So this week we will talk “Steaks” for grilling. Starting from what is usually the most expensive and working our way down. The most popular steaks are; Tenderloin (Filet Mignon), Ribeye, Strip (NY or KC), T-bone and Top Sirloin.
Other steaks that are increasingly more popular include; Flank, Hanger, Flat Iron, Tri-Tip and Skirt steaks. Some in this group are a little tougher so using a marinade helps both with making them more tender and tasty.
I’m just touching on the first group today. These steak choices should be anywhere between ¾ inch and 1½ inches thick. They should “never” be cooked “well-done” because you lose all the natural juices that help make them tender and tasty. For those of you that think well-done is what you want, try it medium-well a couple of times. That little pink in the center will not make you sick.
When I had my own restaurant, I converted 95% of those customers into medium-well and even some all the way to medium. They all commented on how much better their steaks tasted.
All right, back to grilling steaks. No matter which of these steak choses you make, get the best and freshest ones possible. Talk to your person at the meat counter.
When getting ready to grill, always pull your steaks from the refrigerator 30 to 60 minutes before grilling. Letting the steaks come to room temperature helps give you the best results. The steak will cook more evenly. If you have steaks an inch thick or greater, you might try salting them both sides. Then place on a wire rack set in a baking pan. Refrigerate uncovered up to overnight before grilling.
Prepare your grill for a high heat. For a gas grill that means turning it on to high. For charcoal or wood, it means letting the coals get to their maximum heat before putting on the steaks. You also want to make sure you have a clean grill grate. Brush the grates with a wire brush after they have been heated. Then be sure to oil the grates lightly. This will help keep the steaks from sticking to the grates. For gas grills, to maximize the high heat, cook with the lid closed.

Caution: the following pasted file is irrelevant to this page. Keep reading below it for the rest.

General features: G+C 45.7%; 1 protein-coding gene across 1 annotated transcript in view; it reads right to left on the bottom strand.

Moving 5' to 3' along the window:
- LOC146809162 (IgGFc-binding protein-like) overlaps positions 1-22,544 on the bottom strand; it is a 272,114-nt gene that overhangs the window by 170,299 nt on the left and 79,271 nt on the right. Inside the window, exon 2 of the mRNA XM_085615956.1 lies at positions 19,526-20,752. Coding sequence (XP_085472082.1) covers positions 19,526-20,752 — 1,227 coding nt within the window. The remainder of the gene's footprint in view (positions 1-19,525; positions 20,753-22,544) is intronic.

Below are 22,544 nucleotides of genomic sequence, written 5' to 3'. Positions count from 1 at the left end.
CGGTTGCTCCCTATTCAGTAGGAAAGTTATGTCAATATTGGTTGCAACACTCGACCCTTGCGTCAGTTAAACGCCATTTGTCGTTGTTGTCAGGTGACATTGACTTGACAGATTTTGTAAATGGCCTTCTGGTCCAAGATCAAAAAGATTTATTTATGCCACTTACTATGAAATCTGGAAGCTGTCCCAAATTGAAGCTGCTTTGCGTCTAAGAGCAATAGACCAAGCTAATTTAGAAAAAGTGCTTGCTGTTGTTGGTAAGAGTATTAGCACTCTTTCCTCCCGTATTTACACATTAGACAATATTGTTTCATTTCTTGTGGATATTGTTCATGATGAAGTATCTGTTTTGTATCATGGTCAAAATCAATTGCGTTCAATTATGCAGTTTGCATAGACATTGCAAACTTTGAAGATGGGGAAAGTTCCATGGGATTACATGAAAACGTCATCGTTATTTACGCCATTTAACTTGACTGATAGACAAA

Pat all the steaks dry with paper towels before seasoning. This helps give a better outside crust on the steaks. Season the steaks before placing on the grill. That means both sides. For many, just salt and pepper is good enough. I, however, like to use seasoned salt, garlic powder, onion powder and black pepper. I never get any complaints with my seasoning.
In grilling, try to only turn the steaks over once or twice in the process. If you do twice, make a quarter turn of the steak to give beautiful grill marks for presentation. Do “not” use a fork in the cooking process. This will only cause you to lose the natural steak juices you want in your steak. Use tongs or a spatula in turning steaks.
Grill on each side about the same amount of time. To determine the correct doneness, you want to use an instant-read thermometer or the palm test. Typically for a 1-inch thick steak, it takes 4-5 minutes for medium-rare. Add or subtract a minute to each number for other degrees of doneness (rare, medium, medium-well and well).
The “Palm Test” is touching your thumb to each finger one at a time. Starting with your index finger, touch it to your thumb and feel the firmness of your palm. This is equivalent to rare. As you move down the fingers, the firmness represents the other degree of doneness. The pinky finger is well done. Pushing on the steak with tongs lets you feel that same firmness to determine the doneness of the steak.
Lastly, remove the steak before it’s completely done. Shoot for the 90% rule and then let the steak rest. Once you remove it from the grill, tent with foil and let it rest up to 10 minutes before serving or slicing. The thicker the steak the longer the rest. Same goes for thinner.
So I hope you are able to get out and grill. If not this weekend, you have all summer (at least). “Happy Cooking” until next week and please share the link with other. Thanks!